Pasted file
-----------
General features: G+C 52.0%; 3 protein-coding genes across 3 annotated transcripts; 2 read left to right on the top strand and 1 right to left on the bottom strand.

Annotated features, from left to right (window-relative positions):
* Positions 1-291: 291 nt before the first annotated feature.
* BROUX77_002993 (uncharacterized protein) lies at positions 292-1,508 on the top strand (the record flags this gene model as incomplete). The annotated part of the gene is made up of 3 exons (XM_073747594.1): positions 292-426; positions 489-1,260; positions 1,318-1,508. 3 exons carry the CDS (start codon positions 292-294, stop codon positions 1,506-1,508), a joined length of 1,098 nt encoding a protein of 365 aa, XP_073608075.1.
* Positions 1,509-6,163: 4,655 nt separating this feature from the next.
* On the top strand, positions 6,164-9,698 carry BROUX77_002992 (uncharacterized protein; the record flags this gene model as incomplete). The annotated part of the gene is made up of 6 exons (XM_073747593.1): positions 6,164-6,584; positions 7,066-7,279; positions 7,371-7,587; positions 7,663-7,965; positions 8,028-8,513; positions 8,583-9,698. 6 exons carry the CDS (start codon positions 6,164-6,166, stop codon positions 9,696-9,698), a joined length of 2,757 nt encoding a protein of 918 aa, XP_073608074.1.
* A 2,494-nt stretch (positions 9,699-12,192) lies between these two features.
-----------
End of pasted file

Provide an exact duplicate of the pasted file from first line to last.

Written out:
General features: G+C 52.0%; 3 protein-coding genes across 3 annotated transcripts; 2 read left to right on the top strand and 1 right to left on the bottom strand.

Annotated features, from left to right (window-relative positions):
* Positions 1-291: 291 nt before the first annotated feature.
* BROUX77_002993 (uncharacterized protein) lies at positions 292-1,508 on the top strand (the record flags this gene model as incomplete). The annotated part of the gene is made up of 3 exons (XM_073747594.1): positions 292-426; positions 489-1,260; positions 1,318-1,508. 3 exons carry the CDS (start codon positions 292-294, stop codon positions 1,506-1,508), a joined length of 1,098 nt encoding a protein of 365 aa, XP_073608075.1.
* Positions 1,509-6,163: 4,655 nt separating this feature from the next.
* On the top strand, positions 6,164-9,698 carry BROUX77_002992 (uncharacterized protein; the record flags this gene model as incomplete). The annotated part of the gene is made up of 6 exons (XM_073747593.1): positions 6,164-6,584; positions 7,066-7,279; positions 7,371-7,587; positions 7,663-7,965; positions 8,028-8,513; positions 8,583-9,698. 6 exons carry the CDS (start codon positions 6,164-6,166, stop codon positions 9,696-9,698), a joined length of 2,757 nt encoding a protein of 918 aa, XP_073608074.1.
* A 2,494-nt stretch (positions 9,699-12,192) lies between these two features.